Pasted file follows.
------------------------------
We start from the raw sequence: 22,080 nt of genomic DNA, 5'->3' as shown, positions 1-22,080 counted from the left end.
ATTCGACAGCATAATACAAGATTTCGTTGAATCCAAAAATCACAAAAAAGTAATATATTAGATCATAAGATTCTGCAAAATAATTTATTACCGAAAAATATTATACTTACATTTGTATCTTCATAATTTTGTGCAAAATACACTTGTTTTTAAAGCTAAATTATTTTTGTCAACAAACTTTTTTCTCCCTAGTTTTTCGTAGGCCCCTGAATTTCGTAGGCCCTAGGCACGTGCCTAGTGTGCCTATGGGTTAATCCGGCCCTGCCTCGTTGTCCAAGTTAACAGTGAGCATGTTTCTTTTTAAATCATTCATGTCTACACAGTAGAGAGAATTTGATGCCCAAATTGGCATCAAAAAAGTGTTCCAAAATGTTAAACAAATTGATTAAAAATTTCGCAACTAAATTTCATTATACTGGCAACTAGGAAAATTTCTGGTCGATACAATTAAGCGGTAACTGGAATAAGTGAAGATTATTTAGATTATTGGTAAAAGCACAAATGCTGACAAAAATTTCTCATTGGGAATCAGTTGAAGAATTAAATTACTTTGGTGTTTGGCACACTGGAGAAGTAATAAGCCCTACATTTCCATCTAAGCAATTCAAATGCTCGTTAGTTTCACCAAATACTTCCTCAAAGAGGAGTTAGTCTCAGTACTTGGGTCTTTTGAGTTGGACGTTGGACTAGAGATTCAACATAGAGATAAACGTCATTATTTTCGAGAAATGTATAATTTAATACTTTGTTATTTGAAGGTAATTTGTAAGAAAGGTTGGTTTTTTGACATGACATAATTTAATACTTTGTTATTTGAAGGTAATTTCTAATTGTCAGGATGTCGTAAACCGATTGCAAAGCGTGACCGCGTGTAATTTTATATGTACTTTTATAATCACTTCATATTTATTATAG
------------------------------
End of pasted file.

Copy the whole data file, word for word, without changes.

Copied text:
We start from the raw sequence: 22,080 nt of genomic DNA, 5'->3' as shown, positions 1-22,080 counted from the left end.
ATTCGACAGCATAATACAAGATTTCGTTGAATCCAAAAATCACAAAAAAGTAATATATTAGATCATAAGATTCTGCAAAATAATTTATTACCGAAAAATATTATACTTACATTTGTATCTTCATAATTTTGTGCAAAATACACTTGTTTTTAAAGCTAAATTATTTTTGTCAACAAACTTTTTTCTCCCTAGTTTTTCGTAGGCCCCTGAATTTCGTAGGCCCTAGGCACGTGCCTAGTGTGCCTATGGGTTAATCCGGCCCTGCCTCGTTGTCCAAGTTAACAGTGAGCATGTTTCTTTTTAAATCATTCATGTCTACACAGTAGAGAGAATTTGATGCCCAAATTGGCATCAAAAAAGTGTTCCAAAATGTTAAACAAATTGATTAAAAATTTCGCAACTAAATTTCATTATACTGGCAACTAGGAAAATTTCTGGTCGATACAATTAAGCGGTAACTGGAATAAGTGAAGATTATTTAGATTATTGGTAAAAGCACAAATGCTGACAAAAATTTCTCATTGGGAATCAGTTGAAGAATTAAATTACTTTGGTGTTTGGCACACTGGAGAAGTAATAAGCCCTACATTTCCATCTAAGCAATTCAAATGCTCGTTAGTTTCACCAAATACTTCCTCAAAGAGGAGTTAGTCTCAGTACTTGGGTCTTTTGAGTTGGACGTTGGACTAGAGATTCAACATAGAGATAAACGTCATTATTTTCGAGAAATGTATAATTTAATACTTTGTTATTTGAAGGTAATTTGTAAGAAAGGTTGGTTTTTTGACATGACATAATTTAATACTTTGTTATTTGAAGGTAATTTCTAATTGTCAGGATGTCGTAAACCGATTGCAAAGCGTGACCGCGTGTAATTTTATATGTACTTTTATAATCACTTCATATTTATTATAG